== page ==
Plant Diseases/Bark and Wood Trunk Damage
QUESTION: Hi Dr. Vann,
About 4 or 5 years ago I planted a couple of 3.5 inch caliper autumn blaze maples. In spring they sometimes get bark crack from freeze and thaw cycles that heals over in a season.
The one maple with a thickness of about 5.5 inches measured about six inches off the ground had an insect attack I noticed this spring. The insect ate all the inner bark in a 2 x 3 inch area. Behind the outer bark the tree was hollow.
I could see two holes the thickness of about one eighth to three sixteenths in the outer bark. The outer bark also cracked along the one side of the damaged area.
I stuck a small 4 penny nail sized stainless steel probe into the two holes to check on the depth of the damage. What looked like a black worm popped out the hole when I removed the probe. I ran into the house to grab the camera but the insect was gone when I returned. I removed the dead bark to expose an area 2 inches wide by 3 inches tall with missing wood and inner bark almost three quarters of an inch thick. The tree is trying to wall off the injured area.
On the right side of the damaged in the attached photo I hope you can see the crack into the hardwood of the inside of the tree. This crack goes upward above the damaged area of the wound. I am concerned something may be living farther up in the tree doing further damage?
Upon closer looking, I found two more smaller holes in the same tree about 30 inches lower on the tree trunk. I stuck a stainless steel hook probe into the hole and out came another insect. I tried to snap a photo which is attached.
The dark colored almost black insect has two antenna on its head, six much lighter tan to light brown legs, and two pinchers coming out of its back-end.
There were a pair of these insects in the hole. Both are dead with one in a jar on my desk and the other outside.
What is this insect and how do I stop if from further damage to this or other trees?
This insect is an earwig. Probably the male. It uses the pinchers to grab a hold on to the female during reproduction.
These critters are of minor economic importance. More than likely, these and others have found a nice cozy spot in the decayed wood to set up housekeeping. The cracks in the bark are avenues by which decay fungal and bacterial organisms can enter. This is usually followed by a variety of insects. In many cases the insects are not the primary cause.
Keep in mind that this decayed area will be a weak area in the stem and may eventually cause the stem/trunk to fail, especially during high wind or when winter precipitation accumulates on the tree. Replacement may be your best option.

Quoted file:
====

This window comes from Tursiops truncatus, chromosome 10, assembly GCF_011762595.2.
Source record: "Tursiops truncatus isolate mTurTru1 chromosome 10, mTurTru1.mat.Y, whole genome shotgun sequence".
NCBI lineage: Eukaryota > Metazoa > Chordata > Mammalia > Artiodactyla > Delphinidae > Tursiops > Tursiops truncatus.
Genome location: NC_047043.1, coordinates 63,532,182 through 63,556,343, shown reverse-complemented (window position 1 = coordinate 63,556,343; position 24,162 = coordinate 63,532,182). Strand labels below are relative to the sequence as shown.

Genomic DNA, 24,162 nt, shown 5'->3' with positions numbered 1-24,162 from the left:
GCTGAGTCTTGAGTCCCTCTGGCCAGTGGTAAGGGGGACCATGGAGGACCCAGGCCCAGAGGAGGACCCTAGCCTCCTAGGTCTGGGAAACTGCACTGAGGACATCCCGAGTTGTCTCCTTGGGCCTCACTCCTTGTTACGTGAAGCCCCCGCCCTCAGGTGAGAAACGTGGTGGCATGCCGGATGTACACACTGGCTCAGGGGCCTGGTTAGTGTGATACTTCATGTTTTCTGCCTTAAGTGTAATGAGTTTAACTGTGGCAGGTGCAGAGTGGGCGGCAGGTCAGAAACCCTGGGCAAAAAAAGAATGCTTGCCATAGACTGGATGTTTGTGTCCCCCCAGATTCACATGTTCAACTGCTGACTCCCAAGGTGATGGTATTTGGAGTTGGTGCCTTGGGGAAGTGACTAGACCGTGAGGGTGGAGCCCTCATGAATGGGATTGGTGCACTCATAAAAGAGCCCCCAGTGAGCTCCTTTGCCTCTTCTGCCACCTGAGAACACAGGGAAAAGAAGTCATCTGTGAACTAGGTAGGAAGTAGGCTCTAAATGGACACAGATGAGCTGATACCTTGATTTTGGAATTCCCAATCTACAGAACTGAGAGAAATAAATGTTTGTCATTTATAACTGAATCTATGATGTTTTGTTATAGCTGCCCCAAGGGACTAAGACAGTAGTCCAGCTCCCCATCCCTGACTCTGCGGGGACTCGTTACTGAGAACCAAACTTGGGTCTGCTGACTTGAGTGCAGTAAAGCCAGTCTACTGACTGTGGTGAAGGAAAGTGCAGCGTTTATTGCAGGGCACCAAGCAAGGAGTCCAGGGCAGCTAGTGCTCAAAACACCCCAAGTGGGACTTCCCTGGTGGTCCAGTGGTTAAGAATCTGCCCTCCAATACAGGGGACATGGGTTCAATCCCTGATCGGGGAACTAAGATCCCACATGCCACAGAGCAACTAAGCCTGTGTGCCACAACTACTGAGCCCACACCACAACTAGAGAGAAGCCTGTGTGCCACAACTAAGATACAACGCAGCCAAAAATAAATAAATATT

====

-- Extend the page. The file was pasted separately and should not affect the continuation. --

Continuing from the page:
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QUESTION: Hi Steve,
As my age is 54 years, a replacement tree will not grow enough to give the shading I desire in my lifetime. The preference is to keep this tree. Its 45 feet from my house so falling on the house will not be a concern in my lifetime.
What options are there to address the wound in the tree?
Could I apply some type of caulk to seal the crack in the inner wood? Is there a compounds like tree wax, cement, etc that I can use to fill the 2 inch by 3 inch void in the missing outer bark, the cambium, phloem missing layers?
My goal is to stop fungal infections and stop other insects from making this part of the tree trunk a home.
I appreciate any ideas you have to offer to seal this area.
I appreciate your situation. Unfortunately, there is no "magic bullet" to reverse this decay process once it is started. This group of tree diseases are best controlled through prevention- especially wounds. String trimmers are among the worst enemies to shrubs and trees- almost a death sentence! For freeze/sunburn cracks, sometimes trunk wraps can help when applied before environmental conditions occur. Some varieties of thin barked trees (maples etc)are more prone to splitting than others. I hate to see those poorly adapted trees planted in a small island in the middle of a hot asphalt parking lot. The radiant heat from the paved area just cooks the bark. Poor selection choice here.
Promoting a vigorously growing tree is the best way to deal with situations as yours. Making sure the tree is fertilized and watered appropriately. Fertilization should be done based on a recent soil test that you can obtain through your county Agricultural Extension office. It will give you a detailed outline of the nutrient availability. Avoiding additional wounds can help too. A healthy tree can "wall off" to a certain extent the decayed area- that is slow down or even stop the process- but cannot reverse it.
I hope this information is of use to you and do hope your tree does well.